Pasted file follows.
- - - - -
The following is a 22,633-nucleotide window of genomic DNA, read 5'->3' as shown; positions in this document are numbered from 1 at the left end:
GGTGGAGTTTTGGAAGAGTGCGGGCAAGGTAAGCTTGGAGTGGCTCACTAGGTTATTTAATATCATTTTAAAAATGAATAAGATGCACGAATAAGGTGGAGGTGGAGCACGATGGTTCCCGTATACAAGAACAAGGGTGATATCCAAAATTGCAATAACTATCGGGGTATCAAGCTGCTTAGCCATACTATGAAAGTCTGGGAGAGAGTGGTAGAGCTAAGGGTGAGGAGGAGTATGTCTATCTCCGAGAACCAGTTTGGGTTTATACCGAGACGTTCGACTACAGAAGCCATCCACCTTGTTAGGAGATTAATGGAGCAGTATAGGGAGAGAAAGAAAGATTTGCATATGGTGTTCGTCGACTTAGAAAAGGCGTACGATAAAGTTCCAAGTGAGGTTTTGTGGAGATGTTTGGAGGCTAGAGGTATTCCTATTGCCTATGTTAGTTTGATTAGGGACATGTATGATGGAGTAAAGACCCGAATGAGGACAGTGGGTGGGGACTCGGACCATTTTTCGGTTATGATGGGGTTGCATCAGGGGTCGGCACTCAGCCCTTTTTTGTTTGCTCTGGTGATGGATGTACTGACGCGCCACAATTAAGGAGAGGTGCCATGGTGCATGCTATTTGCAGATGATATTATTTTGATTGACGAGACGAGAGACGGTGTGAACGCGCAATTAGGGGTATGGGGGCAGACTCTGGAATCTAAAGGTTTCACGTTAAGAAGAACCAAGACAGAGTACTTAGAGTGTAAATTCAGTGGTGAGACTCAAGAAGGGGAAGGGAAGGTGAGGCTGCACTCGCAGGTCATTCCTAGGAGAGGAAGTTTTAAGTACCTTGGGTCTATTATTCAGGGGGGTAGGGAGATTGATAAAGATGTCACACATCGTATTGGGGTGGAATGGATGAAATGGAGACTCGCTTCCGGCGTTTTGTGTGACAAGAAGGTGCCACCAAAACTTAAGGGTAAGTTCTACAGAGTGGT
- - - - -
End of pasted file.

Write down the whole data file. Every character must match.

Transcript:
The following is a 22,633-nucleotide window of genomic DNA, read 5'->3' as shown; positions in this document are numbered from 1 at the left end:
GGTGGAGTTTTGGAAGAGTGCGGGCAAGGTAAGCTTGGAGTGGCTCACTAGGTTATTTAATATCATTTTAAAAATGAATAAGATGCACGAATAAGGTGGAGGTGGAGCACGATGGTTCCCGTATACAAGAACAAGGGTGATATCCAAAATTGCAATAACTATCGGGGTATCAAGCTGCTTAGCCATACTATGAAAGTCTGGGAGAGAGTGGTAGAGCTAAGGGTGAGGAGGAGTATGTCTATCTCCGAGAACCAGTTTGGGTTTATACCGAGACGTTCGACTACAGAAGCCATCCACCTTGTTAGGAGATTAATGGAGCAGTATAGGGAGAGAAAGAAAGATTTGCATATGGTGTTCGTCGACTTAGAAAAGGCGTACGATAAAGTTCCAAGTGAGGTTTTGTGGAGATGTTTGGAGGCTAGAGGTATTCCTATTGCCTATGTTAGTTTGATTAGGGACATGTATGATGGAGTAAAGACCCGAATGAGGACAGTGGGTGGGGACTCGGACCATTTTTCGGTTATGATGGGGTTGCATCAGGGGTCGGCACTCAGCCCTTTTTTGTTTGCTCTGGTGATGGATGTACTGACGCGCCACAATTAAGGAGAGGTGCCATGGTGCATGCTATTTGCAGATGATATTATTTTGATTGACGAGACGAGAGACGGTGTGAACGCGCAATTAGGGGTATGGGGGCAGACTCTGGAATCTAAAGGTTTCACGTTAAGAAGAACCAAGACAGAGTACTTAGAGTGTAAATTCAGTGGTGAGACTCAAGAAGGGGAAGGGAAGGTGAGGCTGCACTCGCAGGTCATTCCTAGGAGAGGAAGTTTTAAGTACCTTGGGTCTATTATTCAGGGGGGTAGGGAGATTGATAAAGATGTCACACATCGTATTGGGGTGGAATGGATGAAATGGAGACTCGCTTCCGGCGTTTTGTGTGACAAGAAGGTGCCACCAAAACTTAAGGGTAAGTTCTACAGAGTGGT